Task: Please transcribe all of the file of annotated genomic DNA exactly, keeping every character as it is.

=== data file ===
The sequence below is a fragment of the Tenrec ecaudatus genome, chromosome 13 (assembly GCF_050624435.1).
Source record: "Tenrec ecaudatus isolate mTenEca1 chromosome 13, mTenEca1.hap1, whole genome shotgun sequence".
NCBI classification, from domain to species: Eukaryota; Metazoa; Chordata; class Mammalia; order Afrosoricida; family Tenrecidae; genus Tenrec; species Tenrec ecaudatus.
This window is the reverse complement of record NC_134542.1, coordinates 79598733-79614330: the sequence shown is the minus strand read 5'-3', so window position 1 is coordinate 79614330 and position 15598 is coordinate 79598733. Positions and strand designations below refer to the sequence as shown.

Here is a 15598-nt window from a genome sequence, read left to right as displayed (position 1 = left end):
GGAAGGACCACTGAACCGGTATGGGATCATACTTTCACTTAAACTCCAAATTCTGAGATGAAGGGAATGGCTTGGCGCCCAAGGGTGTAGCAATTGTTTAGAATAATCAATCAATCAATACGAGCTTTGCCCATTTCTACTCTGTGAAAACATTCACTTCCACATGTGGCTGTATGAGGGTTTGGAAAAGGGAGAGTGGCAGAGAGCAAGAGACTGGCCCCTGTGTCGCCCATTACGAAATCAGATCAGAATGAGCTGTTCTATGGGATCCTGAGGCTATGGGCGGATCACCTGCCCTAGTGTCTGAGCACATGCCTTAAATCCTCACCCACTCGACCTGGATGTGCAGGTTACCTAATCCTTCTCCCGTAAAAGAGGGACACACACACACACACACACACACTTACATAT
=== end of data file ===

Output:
The sequence below is a fragment of the Tenrec ecaudatus genome, chromosome 13 (assembly GCF_050624435.1).
Source record: "Tenrec ecaudatus isolate mTenEca1 chromosome 13, mTenEca1.hap1, whole genome shotgun sequence".
NCBI classification, from domain to species: Eukaryota; Metazoa; Chordata; class Mammalia; order Afrosoricida; family Tenrecidae; genus Tenrec; species Tenrec ecaudatus.
This window is the reverse complement of record NC_134542.1, coordinates 79598733-79614330: the sequence shown is the minus strand read 5'-3', so window position 1 is coordinate 79614330 and position 15598 is coordinate 79598733. Positions and strand designations below refer to the sequence as shown.

Here is a 15598-nt window from a genome sequence, read left to right as displayed (position 1 = left end):
GGAAGGACCACTGAACCGGTATGGGATCATACTTTCACTTAAACTCCAAATTCTGAGATGAAGGGAATGGCTTGGCGCCCAAGGGTGTAGCAATTGTTTAGAATAATCAATCAATCAATACGAGCTTTGCCCATTTCTACTCTGTGAAAACATTCACTTCCACATGTGGCTGTATGAGGGTTTGGAAAAGGGAGAGTGGCAGAGAGCAAGAGACTGGCCCCTGTGTCGCCCATTACGAAATCAGATCAGAATGAGCTGTTCTATGGGATCCTGAGGCTATGGGCGGATCACCTGCCCTAGTGTCTGAGCACATGCCTTAAATCCTCACCCACTCGACCTGGATGTGCAGGTTACCTAATCCTTCTCCCGTAAAAGAGGGACACACACACACACACACACACACTTACATAT